By Albert Samaha
By Steve Weinstein
By Devon Maloney
By Tessa Stuart
By Alison Flowers
By Albert Samaha
By Jesse Jarnow
By Eric Tsetsi
The confusing language may just have been Russell Harding's bragging to someone who says he knew nothing about the issues.
"I really must admit I don't understand half of what you just said," responded Sawyers, "but I guess it makes sense."
"LOL," typed Harding, using the cyber-ese for "laugh out loud." "Trust me Fred . . . it makes perfect sense for the line of work my dad is in . . . as well as with my job . . . we all help the mayor and he helps us."
At the time of the chat, Raymond Harding's law firm had only recently ceased representing BAA USA Inc., a British firm that had been selected by the Giuliani administration for a long-term contract to take over management of the city's airports. The contract was the first step in Giuliani's long cherished, but unsuccessful goal of removing the Port Authority from its control of both Kennedy and LaGuardia airports.
BAA is the owner of Heathrow Airport, Britain's largest, and is a leader in airport privatization efforts worldwide. The firm quickly beat out three other competitors for the consulting contract, but then faltered during negotiations with the City Council.
A BAA representative said the decision to hire Raymond Harding's law firm, Fischbein Badillo Wagner Harding, was made soon after the company began competing for the contract in late 1999. The company hired other prominent representatives as well, including former first deputy mayor Peter Powers and the public relations firm Rubenstein Associates.
"When we came to the New York marketplace we wanted some solid advisers who could cover the waterfront," said company spokesman Dennis Roseboro. "Fischbein Badillo was obviously a good firm and understood the process."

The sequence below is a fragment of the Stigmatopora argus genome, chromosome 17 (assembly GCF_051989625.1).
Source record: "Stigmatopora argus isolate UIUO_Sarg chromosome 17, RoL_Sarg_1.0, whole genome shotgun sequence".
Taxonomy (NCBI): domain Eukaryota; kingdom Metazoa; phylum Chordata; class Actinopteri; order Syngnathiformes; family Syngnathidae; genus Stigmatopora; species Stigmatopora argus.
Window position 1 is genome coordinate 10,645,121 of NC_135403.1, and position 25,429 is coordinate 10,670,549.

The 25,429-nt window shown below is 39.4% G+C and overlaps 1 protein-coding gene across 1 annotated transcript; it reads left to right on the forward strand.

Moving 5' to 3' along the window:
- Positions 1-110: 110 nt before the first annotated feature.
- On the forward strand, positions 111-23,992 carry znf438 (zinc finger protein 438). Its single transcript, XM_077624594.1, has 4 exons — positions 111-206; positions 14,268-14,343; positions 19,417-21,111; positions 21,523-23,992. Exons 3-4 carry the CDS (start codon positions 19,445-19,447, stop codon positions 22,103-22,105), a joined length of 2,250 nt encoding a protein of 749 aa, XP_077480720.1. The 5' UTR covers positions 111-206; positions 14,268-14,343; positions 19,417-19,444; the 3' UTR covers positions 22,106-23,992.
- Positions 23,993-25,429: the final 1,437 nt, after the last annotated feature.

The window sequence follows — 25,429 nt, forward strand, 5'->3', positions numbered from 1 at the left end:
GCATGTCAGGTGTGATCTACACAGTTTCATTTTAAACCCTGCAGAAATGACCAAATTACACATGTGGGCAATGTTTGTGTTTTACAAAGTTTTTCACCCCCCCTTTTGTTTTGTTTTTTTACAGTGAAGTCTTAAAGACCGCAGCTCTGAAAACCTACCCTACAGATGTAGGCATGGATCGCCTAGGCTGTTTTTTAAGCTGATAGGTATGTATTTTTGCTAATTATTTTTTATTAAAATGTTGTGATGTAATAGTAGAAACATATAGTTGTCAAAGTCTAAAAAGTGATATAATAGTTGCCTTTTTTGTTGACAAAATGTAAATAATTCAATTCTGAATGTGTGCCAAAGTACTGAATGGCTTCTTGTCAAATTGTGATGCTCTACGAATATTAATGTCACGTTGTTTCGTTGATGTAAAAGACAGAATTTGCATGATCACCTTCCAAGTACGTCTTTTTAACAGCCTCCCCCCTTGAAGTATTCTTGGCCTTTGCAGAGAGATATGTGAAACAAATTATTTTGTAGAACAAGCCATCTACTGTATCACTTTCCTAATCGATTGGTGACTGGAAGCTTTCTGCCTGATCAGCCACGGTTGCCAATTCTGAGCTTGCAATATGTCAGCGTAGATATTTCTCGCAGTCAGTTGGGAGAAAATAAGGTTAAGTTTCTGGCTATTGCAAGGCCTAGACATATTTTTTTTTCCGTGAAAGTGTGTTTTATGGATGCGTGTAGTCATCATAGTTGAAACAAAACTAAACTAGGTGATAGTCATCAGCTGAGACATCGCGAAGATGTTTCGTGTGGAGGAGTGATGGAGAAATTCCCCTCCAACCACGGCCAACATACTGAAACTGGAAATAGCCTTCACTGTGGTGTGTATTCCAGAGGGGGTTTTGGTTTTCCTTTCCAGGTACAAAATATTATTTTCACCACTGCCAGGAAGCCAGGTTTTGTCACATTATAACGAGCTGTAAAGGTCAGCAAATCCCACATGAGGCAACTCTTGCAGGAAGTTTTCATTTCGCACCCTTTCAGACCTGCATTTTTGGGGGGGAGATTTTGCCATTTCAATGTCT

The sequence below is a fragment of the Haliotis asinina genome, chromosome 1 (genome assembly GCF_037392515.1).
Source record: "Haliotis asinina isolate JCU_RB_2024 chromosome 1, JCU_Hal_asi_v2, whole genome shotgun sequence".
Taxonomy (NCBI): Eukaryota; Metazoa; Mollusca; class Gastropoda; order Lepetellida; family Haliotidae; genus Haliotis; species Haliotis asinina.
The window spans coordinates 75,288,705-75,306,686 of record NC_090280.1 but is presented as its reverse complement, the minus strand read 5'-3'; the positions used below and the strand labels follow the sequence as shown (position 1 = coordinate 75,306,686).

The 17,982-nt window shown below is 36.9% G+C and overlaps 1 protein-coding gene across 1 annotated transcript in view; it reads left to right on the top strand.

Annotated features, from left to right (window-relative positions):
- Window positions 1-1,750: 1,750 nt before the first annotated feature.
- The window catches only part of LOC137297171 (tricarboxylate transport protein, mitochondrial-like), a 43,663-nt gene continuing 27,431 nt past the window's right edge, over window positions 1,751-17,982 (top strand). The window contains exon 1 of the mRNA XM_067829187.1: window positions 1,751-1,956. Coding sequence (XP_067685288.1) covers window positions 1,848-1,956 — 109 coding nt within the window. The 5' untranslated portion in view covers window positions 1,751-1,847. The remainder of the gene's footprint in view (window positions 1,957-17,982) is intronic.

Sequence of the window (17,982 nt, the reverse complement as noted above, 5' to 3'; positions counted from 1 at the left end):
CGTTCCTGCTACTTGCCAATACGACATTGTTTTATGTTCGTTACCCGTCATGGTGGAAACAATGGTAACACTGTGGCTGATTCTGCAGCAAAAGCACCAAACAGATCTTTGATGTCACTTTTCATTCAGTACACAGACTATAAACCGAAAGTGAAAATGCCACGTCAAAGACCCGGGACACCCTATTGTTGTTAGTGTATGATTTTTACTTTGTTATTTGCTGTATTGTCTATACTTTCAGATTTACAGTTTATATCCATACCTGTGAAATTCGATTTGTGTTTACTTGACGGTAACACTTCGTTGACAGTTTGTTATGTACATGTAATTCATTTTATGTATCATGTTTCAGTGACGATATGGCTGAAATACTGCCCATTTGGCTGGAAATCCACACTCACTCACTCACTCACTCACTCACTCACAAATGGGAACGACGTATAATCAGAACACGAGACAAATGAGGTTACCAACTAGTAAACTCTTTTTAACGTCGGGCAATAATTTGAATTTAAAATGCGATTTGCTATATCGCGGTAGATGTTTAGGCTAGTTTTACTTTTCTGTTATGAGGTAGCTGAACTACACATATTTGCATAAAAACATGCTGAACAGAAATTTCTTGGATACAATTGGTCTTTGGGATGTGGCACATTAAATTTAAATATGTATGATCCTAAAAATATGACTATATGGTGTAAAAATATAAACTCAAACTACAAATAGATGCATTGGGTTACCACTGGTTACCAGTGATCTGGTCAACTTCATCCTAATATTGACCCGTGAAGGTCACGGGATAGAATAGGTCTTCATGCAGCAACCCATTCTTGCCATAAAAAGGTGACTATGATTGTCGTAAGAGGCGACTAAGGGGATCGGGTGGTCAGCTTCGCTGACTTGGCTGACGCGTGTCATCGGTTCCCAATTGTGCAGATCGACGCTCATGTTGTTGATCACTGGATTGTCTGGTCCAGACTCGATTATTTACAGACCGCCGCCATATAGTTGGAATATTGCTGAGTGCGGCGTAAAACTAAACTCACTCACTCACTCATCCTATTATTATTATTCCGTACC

According to two people who helped advise the company, Ray Harding was instrumental in the effort and presided over the advisers' strategy meetings.
But an April 2001 story by Newsdayreporter Mohamad Bazzi disclosed the company's powerful ties to City Hall and BAA quickly dropped Fischbein Badillo and Powers. "The project was in a new stage and everyone agreed it was in our best interest to sever our relationship with Fischbein Badillo and Powers, given their political activities," said Roseboro.
A former Giuliani official said the impetus came from an embarrassed City Hall. "Someone had to drop a dime to tell them this wasn't a good idea," said the official.
Giuliani has always acknowledged the political debt he owes Raymond Harding, whose Liberal Party backing gave the ex-prosecutor his margin of victory over David Dinkins in 1993. At his 1997 re-election, Giuliani publicly hailed Ray Harding as "a genius." Harding also profited from the relationship. He launched a thriving lobbying operation on behalf of firms doing business with the administration.
Giuliani has always defended his dealings with Ray Harding as proper, but he has yet to comment on the revelations concerning Russell Harding, whom he appointed to his post in 1998 even though he lacked a college degree and experience in housing finance. Sunny Mindel, spokeswoman for Giuliani's new consulting firm, Giuliani Partners, said the former mayor had no comment.
Shargel again challenged the authenticity of the chats. "Russell never discussed this with him. And everything about BAA was publicly available in Newsday."
A spokeswoman for the city's Economic Development Corporation, which selected BAA, said the contract was never executed and no payments made. She said no one at the agency was aware of law enforcement interest in the matter.
The Harding investigation continues to consume the Housing Development Corporation, however. On May 31, four members of the corporation's board of directors unanimously approved the hiring of a law firm, Debevoise & Plimpton, to represent the corporation, as the retainer agreement states, "in connection with investigations relating to the conduct of certain of the company's former executives." Leading the law firm's efforts is Bruce Yannett, a former federal prosecutor who worked for the Iran-Contra independent prosecutor.
After approving Debevoise's retainer, the directors went into executive session to discuss the probe. They were behind closed doors for over 75 minuteslonger than any meeting they'd held during Harding's presidency.
Related Stories by Tom Robbins:
"Harding's Hustle: Bonuses, Bargains, and Strip Clubs at the Housing Development Corporation"
"Low-Class Act: Russell Harding on Blacks, the Poor, and the Clintons"
"Bonus Baby: A Hefty Something Extra in Russell Harding's Last Paycheck"